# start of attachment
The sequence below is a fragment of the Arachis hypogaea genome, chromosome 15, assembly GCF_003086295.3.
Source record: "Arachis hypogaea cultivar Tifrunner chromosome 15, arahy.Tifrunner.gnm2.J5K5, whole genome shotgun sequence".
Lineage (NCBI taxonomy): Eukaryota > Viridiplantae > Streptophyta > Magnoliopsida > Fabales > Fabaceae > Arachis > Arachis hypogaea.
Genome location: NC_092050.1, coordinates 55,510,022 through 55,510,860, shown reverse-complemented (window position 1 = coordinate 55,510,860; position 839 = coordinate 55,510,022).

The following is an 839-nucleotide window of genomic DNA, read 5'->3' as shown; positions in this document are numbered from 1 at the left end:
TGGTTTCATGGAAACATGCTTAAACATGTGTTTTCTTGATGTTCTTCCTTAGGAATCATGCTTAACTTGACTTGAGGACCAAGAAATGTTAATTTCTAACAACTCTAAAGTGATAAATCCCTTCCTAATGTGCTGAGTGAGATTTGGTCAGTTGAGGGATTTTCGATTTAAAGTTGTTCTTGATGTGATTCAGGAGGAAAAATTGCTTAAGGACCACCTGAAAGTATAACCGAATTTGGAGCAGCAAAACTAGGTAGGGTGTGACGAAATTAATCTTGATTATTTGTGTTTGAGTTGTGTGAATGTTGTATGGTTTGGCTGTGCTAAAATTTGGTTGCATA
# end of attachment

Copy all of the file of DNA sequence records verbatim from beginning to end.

The sequence below is a fragment of the Arachis hypogaea genome, chromosome 15, assembly GCF_003086295.3.
Source record: "Arachis hypogaea cultivar Tifrunner chromosome 15, arahy.Tifrunner.gnm2.J5K5, whole genome shotgun sequence".
Lineage (NCBI taxonomy): Eukaryota > Viridiplantae > Streptophyta > Magnoliopsida > Fabales > Fabaceae > Arachis > Arachis hypogaea.
Genome location: NC_092050.1, coordinates 55,510,022 through 55,510,860, shown reverse-complemented (window position 1 = coordinate 55,510,860; position 839 = coordinate 55,510,022).

The following is an 839-nucleotide window of genomic DNA, read 5'->3' as shown; positions in this document are numbered from 1 at the left end:
TGGTTTCATGGAAACATGCTTAAACATGTGTTTTCTTGATGTTCTTCCTTAGGAATCATGCTTAACTTGACTTGAGGACCAAGAAATGTTAATTTCTAACAACTCTAAAGTGATAAATCCCTTCCTAATGTGCTGAGTGAGATTTGGTCAGTTGAGGGATTTTCGATTTAAAGTTGTTCTTGATGTGATTCAGGAGGAAAAATTGCTTAAGGACCACCTGAAAGTATAACCGAATTTGGAGCAGCAAAACTAGGTAGGGTGTGACGAAATTAATCTTGATTATTTGTGTTTGAGTTGTGTGAATGTTGTATGGTTTGGCTGTGCTAAAATTTGGTTGCATA